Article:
For 20 years, doctors followed 4,497 Americans, aged 18 to 30, who did not have diabetes at the start of the study. Researchers measured magnesium levels in the diet, as well as signs of inflammation and insulin resistance. Compared to those with the lowest levels of magnesium, people with the highest levels were 34 percent less likely to develop diabetes and were much less likely to have inflammation or insulin resistance, two factors that raise chances for many diseases.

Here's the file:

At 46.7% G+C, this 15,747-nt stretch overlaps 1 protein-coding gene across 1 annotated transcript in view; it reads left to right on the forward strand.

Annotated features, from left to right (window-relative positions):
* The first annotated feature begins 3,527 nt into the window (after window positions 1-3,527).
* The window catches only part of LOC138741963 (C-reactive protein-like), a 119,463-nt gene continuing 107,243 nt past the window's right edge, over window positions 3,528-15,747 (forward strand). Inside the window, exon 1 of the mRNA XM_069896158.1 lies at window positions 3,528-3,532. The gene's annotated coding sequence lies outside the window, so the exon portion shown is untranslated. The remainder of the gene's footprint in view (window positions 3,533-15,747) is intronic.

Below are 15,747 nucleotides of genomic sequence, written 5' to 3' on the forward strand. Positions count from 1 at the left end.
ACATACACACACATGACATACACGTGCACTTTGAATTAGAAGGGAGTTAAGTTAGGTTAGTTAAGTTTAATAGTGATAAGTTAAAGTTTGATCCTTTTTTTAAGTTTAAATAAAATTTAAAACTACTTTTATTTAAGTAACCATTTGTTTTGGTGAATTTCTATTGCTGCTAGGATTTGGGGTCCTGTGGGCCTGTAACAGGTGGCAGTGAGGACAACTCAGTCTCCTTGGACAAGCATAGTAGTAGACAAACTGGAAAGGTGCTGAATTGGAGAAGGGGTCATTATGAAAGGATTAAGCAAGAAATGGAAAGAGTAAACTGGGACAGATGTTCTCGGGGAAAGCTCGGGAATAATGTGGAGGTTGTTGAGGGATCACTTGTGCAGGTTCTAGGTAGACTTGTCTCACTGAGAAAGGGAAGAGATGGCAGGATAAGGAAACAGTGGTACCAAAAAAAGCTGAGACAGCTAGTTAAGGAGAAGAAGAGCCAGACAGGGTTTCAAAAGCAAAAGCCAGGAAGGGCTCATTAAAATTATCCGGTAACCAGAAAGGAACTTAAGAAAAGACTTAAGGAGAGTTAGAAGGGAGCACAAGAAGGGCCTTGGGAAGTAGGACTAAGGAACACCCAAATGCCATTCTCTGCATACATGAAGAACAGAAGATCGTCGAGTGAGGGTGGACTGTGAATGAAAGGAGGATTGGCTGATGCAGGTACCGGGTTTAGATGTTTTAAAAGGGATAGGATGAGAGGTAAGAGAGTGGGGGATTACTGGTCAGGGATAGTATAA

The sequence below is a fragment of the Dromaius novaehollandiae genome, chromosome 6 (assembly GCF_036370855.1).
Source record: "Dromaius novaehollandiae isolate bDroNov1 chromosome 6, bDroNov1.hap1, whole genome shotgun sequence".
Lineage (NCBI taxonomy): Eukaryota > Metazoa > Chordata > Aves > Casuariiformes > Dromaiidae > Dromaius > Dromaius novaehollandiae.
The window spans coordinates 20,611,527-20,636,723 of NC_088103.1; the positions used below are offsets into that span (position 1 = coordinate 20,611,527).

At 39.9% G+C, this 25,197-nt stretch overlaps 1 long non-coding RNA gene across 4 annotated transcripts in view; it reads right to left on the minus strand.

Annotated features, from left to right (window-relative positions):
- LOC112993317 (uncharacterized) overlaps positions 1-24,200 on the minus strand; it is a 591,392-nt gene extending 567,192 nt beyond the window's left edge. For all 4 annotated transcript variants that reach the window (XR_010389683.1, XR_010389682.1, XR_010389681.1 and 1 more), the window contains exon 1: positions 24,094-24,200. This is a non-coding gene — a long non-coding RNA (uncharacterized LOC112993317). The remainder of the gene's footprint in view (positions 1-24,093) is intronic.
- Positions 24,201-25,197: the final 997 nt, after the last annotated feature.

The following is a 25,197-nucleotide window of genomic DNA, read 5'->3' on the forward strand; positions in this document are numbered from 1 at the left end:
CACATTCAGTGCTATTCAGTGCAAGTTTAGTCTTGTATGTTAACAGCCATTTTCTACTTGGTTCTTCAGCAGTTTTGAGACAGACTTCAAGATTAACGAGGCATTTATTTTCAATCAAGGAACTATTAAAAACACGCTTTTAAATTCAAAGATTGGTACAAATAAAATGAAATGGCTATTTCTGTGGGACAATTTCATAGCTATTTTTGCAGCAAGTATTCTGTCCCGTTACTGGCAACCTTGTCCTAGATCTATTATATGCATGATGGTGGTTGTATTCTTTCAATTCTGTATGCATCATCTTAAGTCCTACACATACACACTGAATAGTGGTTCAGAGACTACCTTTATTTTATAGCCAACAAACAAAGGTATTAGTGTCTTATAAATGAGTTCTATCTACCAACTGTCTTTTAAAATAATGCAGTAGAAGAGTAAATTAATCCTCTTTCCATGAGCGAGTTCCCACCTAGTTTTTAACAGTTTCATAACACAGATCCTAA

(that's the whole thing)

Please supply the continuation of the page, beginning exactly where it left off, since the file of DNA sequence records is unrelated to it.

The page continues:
In another study, researchers analyzed the diet and lifestyle of 232,007 Americans, aged 50 to 71, who did not have diabetes at the start of the study. After six years of follow-up, doctors found that those who regularly took vitamin C supplements were 9 percent less likely to develop diabetes, and chances were 15 percent lower for those who took calcium, compared to those who did not take these supplements.